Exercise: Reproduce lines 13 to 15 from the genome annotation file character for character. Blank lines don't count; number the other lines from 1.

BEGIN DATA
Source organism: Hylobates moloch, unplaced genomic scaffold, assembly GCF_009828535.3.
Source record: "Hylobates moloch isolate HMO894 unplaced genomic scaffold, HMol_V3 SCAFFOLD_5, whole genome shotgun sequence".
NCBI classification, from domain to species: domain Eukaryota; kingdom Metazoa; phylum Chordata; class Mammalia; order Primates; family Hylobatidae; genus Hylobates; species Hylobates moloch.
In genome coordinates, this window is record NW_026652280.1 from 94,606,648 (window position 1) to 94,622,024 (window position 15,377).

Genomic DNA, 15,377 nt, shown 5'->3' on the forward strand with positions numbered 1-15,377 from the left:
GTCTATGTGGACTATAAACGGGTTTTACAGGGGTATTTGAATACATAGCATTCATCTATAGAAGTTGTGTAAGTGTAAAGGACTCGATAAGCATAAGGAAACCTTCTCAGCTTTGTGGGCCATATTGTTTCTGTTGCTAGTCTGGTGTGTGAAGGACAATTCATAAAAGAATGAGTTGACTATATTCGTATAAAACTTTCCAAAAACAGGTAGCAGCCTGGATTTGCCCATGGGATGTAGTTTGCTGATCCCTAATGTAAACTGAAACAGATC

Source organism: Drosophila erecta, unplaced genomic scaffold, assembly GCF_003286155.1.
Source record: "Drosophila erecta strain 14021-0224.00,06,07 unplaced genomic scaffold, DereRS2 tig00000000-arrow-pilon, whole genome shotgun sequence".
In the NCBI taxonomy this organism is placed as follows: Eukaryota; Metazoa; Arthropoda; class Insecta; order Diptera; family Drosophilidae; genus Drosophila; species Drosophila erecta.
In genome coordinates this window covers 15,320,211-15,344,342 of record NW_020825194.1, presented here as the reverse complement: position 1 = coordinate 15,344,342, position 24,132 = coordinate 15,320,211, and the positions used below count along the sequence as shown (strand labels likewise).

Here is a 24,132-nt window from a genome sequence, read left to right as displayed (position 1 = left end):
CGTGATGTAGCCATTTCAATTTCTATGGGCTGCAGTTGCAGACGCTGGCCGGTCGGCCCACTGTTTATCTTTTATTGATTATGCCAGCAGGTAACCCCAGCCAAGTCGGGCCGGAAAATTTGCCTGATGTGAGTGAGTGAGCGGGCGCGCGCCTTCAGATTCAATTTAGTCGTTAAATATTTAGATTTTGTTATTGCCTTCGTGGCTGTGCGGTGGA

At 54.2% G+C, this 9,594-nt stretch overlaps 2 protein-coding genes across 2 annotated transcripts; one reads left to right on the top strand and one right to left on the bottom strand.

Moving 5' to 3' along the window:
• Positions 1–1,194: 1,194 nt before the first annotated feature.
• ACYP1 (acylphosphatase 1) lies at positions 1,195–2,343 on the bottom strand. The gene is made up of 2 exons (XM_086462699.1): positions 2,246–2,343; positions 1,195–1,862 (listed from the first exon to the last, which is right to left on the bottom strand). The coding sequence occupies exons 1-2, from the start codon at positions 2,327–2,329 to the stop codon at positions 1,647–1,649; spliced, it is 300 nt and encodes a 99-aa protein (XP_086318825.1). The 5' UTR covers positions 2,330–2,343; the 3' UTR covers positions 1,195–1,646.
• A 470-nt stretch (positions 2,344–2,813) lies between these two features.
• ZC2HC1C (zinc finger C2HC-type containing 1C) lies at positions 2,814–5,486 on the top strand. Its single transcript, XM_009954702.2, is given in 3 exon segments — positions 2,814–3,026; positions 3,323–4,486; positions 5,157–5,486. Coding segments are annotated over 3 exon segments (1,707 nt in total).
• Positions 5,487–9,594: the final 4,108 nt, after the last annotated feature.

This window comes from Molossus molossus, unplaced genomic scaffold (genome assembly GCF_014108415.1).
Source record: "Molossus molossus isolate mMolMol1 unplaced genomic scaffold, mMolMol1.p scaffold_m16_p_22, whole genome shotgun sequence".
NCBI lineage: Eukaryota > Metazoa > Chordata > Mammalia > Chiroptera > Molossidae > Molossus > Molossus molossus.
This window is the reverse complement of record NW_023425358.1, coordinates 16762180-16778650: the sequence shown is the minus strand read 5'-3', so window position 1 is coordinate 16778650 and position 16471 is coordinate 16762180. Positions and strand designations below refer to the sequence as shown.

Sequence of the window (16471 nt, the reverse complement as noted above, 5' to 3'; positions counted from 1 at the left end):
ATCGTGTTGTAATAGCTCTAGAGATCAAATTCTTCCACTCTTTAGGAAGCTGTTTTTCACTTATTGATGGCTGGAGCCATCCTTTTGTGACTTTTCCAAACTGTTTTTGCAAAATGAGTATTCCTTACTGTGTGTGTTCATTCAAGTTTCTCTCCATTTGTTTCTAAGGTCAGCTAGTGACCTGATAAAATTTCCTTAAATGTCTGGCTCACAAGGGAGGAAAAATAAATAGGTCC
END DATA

At 54.2% G+C, this 9,594-nt stretch overlaps 2 protein-coding genes across 2 annotated transcripts; one reads left to right on the top strand and one right to left on the bottom strand.

Moving 5' to 3' along the window:
• Positions 1–1,194: 1,194 nt before the first annotated feature.